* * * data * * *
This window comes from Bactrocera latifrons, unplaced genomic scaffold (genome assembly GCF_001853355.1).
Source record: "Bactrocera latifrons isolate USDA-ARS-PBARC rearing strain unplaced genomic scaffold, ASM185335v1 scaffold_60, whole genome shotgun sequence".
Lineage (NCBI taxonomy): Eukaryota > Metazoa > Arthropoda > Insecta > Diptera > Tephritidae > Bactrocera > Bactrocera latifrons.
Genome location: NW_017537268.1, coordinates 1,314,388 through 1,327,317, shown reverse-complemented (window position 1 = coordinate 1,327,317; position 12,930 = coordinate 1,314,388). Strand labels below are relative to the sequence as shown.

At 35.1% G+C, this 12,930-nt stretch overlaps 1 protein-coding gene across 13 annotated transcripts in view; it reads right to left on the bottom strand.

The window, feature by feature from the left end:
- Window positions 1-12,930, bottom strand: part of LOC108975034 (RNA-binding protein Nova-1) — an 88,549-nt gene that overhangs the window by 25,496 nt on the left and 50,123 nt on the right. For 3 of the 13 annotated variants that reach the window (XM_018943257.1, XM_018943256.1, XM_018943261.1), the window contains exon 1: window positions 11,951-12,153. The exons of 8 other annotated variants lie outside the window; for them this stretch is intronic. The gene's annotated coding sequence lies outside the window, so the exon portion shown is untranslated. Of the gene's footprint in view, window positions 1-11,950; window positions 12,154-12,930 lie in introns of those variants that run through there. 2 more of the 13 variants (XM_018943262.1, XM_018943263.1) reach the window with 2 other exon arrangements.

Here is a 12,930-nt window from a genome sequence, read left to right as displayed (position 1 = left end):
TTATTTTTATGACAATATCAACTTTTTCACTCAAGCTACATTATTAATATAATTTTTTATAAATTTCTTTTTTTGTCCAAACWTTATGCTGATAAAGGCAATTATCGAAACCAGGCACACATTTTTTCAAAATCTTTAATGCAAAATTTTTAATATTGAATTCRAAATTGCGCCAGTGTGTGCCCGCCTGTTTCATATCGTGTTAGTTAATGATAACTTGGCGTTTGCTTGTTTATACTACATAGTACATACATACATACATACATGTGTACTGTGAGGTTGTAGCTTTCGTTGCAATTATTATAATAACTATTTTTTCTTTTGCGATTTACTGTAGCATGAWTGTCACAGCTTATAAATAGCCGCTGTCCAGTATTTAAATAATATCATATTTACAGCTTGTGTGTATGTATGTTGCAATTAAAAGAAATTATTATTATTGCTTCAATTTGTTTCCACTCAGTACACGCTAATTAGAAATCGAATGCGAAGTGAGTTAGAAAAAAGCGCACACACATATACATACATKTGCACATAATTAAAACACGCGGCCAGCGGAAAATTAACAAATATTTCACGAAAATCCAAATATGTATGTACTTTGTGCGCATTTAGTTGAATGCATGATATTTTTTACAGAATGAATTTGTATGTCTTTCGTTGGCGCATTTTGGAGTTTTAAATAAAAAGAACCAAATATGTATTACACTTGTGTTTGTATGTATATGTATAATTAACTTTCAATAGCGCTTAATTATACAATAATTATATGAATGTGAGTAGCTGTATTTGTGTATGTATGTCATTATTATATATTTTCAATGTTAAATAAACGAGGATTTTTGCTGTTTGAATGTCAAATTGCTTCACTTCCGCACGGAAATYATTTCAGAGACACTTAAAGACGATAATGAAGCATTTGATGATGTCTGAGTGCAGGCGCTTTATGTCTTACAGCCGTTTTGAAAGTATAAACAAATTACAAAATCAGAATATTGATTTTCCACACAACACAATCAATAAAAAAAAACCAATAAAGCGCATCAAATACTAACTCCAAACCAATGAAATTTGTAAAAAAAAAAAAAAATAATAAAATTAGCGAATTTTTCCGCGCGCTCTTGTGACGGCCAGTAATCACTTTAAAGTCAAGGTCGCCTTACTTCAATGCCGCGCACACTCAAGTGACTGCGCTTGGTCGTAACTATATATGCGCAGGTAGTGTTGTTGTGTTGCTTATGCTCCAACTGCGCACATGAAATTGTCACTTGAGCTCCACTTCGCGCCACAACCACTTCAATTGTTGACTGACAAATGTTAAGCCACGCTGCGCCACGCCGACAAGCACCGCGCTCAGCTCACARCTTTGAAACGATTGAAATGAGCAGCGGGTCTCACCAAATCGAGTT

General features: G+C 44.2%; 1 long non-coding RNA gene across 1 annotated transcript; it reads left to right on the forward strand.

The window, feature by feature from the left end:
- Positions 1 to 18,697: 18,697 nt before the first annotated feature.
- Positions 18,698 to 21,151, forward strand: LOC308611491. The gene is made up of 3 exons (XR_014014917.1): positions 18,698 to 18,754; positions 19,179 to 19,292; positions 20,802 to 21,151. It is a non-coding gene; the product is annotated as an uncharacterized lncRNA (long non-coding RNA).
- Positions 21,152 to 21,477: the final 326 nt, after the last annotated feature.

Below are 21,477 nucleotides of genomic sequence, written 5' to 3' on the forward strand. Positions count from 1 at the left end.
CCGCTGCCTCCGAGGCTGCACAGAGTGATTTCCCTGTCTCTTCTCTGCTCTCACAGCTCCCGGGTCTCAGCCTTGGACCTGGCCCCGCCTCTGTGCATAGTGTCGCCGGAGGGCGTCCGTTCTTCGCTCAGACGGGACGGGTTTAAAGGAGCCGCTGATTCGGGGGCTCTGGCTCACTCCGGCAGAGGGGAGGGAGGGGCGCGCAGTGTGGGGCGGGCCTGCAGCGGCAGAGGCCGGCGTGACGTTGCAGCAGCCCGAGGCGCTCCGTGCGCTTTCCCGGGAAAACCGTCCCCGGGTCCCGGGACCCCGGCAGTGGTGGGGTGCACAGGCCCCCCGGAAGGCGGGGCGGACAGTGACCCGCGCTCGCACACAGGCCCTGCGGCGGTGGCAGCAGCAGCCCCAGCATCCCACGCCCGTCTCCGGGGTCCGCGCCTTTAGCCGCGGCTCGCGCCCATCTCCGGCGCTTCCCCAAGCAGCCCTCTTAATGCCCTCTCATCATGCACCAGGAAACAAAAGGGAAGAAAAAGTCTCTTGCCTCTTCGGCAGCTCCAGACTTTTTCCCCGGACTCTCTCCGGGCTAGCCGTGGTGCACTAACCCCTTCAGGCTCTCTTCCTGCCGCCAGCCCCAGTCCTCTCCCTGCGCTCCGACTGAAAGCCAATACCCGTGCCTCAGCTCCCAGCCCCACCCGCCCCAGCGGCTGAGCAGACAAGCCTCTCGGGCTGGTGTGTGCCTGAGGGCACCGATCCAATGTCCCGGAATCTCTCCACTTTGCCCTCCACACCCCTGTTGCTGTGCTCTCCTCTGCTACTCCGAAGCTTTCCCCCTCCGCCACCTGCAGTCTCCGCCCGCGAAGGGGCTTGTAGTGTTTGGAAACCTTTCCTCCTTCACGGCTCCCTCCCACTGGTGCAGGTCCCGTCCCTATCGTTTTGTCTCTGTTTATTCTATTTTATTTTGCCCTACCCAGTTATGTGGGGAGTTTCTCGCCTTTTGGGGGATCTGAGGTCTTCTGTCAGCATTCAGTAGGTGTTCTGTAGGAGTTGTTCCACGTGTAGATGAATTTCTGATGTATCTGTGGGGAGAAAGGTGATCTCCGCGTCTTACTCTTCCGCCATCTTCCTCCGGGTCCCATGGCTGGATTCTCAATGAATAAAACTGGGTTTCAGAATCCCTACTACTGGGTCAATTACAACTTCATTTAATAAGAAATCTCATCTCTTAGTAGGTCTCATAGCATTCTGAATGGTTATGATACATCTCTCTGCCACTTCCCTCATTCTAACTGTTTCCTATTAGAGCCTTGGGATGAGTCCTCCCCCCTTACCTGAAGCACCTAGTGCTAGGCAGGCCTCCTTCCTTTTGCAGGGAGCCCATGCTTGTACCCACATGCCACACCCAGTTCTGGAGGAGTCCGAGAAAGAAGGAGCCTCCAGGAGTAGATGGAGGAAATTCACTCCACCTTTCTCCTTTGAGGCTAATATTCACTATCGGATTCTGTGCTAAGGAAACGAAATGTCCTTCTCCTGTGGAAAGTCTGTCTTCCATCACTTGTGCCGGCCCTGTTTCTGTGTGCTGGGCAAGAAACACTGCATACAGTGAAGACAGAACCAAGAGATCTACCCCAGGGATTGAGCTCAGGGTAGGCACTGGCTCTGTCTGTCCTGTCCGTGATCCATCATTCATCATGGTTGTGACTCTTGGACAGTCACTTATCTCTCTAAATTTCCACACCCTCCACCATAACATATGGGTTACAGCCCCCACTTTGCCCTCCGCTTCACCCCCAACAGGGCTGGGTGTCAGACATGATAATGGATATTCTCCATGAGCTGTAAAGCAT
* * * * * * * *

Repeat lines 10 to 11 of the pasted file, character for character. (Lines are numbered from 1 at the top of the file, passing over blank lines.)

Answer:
General features: G+C 44.2%; 1 long non-coding RNA gene across 1 annotated transcript; it reads left to right on the forward strand.

The window, feature by feature from the left end: